2-Pair on the River, what do you do here?

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DECISION POINT: In a Tournament a Middle Position player and the Cutoff limp into the pot. You raise 3x from the Small Blind with K♠J♣ and both MP1 and Cutoff call. You c-bet the K♦T♣4♦ flop and only the Cutoff calls. Villain calls your bet on the J♦ turn. The river is 2♦ and action is on you. What do you do here?

PRO ANSWER: We are in the Small Blind with KJo and both the MP1 and the Cutoff limp. Our hand is well ahead of both opponent's limping ranges so a raise is in order. A typical raise sizing here is 3x the big blind (1200) plus 1 big blind for each limper which in this instance equals a total bet amount of 2000. Often times we should add an additional big blind since we are out of position making 2,400 an optimal raise. In this instance however, we decide to only make it 1,600 and both of our opponents predictably call.

The flop comes KdTc4d. This is a coordinated board but our top pair with decent kicker still figures to be best and betting somewhere in the neighborhood of ⅔ to ¾ pot is ideal. We bet 3,000 which is probably a little less than optimal but still a reasonable bet size for this spot. MP1 folds and the Cutoff calls.

The turn is the Jd. This is a great card for us because it gives us two pair, but can also be a bad card in that it completes the obvious flush draw. Our hand is still strong enough to justify betting here but suited diamonds are definitely in our opponent’s range given that they limp/called preflop and then called this flop. We bet just over half pot at 6,500 and our opponent calls.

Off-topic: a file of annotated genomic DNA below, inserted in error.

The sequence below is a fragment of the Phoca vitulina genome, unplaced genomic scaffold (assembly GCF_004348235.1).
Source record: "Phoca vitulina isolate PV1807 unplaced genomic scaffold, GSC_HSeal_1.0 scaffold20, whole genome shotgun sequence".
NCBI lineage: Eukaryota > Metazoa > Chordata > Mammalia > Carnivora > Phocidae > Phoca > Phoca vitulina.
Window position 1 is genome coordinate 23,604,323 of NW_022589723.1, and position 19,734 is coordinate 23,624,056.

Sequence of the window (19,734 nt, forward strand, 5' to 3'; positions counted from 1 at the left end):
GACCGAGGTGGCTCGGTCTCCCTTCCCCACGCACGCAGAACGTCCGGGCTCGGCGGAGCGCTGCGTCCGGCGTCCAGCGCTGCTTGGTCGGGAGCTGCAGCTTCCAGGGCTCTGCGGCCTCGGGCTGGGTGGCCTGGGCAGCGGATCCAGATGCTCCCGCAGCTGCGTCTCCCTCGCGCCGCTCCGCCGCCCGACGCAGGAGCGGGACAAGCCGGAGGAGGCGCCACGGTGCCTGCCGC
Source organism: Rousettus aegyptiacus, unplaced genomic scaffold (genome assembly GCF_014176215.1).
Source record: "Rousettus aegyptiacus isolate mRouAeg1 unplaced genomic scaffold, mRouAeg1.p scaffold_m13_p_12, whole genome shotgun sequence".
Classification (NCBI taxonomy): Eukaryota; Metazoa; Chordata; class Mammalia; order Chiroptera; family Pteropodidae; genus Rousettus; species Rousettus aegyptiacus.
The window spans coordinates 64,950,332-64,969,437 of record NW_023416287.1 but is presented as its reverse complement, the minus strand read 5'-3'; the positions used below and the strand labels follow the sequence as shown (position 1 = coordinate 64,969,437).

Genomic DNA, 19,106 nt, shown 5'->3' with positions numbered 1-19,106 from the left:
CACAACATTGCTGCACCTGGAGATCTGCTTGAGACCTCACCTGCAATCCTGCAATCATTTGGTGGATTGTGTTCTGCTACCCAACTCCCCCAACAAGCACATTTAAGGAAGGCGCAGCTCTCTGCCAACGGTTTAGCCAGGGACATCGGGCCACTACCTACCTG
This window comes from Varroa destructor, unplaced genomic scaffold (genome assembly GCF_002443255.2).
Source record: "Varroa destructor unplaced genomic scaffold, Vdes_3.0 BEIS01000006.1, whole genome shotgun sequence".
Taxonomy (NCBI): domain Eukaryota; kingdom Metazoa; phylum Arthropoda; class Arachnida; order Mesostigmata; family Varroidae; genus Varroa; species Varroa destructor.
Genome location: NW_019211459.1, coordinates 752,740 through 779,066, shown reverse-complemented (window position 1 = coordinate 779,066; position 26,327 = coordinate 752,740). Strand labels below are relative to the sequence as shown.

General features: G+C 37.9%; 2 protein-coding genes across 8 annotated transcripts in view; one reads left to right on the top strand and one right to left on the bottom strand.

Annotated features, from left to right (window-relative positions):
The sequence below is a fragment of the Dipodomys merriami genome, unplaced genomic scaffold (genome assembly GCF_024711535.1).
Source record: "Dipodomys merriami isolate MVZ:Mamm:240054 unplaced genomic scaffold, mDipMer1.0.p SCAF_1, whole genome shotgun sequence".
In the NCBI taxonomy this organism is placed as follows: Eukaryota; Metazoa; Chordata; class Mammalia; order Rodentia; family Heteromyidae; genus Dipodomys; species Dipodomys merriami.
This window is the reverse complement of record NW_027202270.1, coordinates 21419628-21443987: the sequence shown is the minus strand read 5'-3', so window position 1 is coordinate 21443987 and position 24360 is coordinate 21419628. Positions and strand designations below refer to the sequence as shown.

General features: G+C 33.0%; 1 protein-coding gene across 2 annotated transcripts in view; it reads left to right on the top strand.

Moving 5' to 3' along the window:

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The river is the 2d. This card is terrible for us as it completes a 4-card diamond flush draw, and both of our cards are black. This is an extremely tough spot for us because our hand, which was strong on earlier streets, really only beats a bluff now if additional money goes into the pot.

Considering their likely range based on actions in the hand in order to have called the flop and turn our opponent either must have a diamond in their hand (or two!) or some sort of medium strength made hand. While some players are sophisticated enough to turn a hand like ATs into a bluff here, most players are pretty happy to just take their medium strength hands to showdown.

Because our opponent’s hand range shouldn’t have many bluffs in it (even a hand like QJs which was a draw on the flop has something now) we can check and safely fold to a bet. That doesn’t mean we will never get bluffed, but our opponent’s range has very few natural bluffs in it, meaning we should be behind a majority of the time when our opponent bets.

Checking (then folding to a bet) is the best play.

What would you do here?
Share your answer in the comments below!

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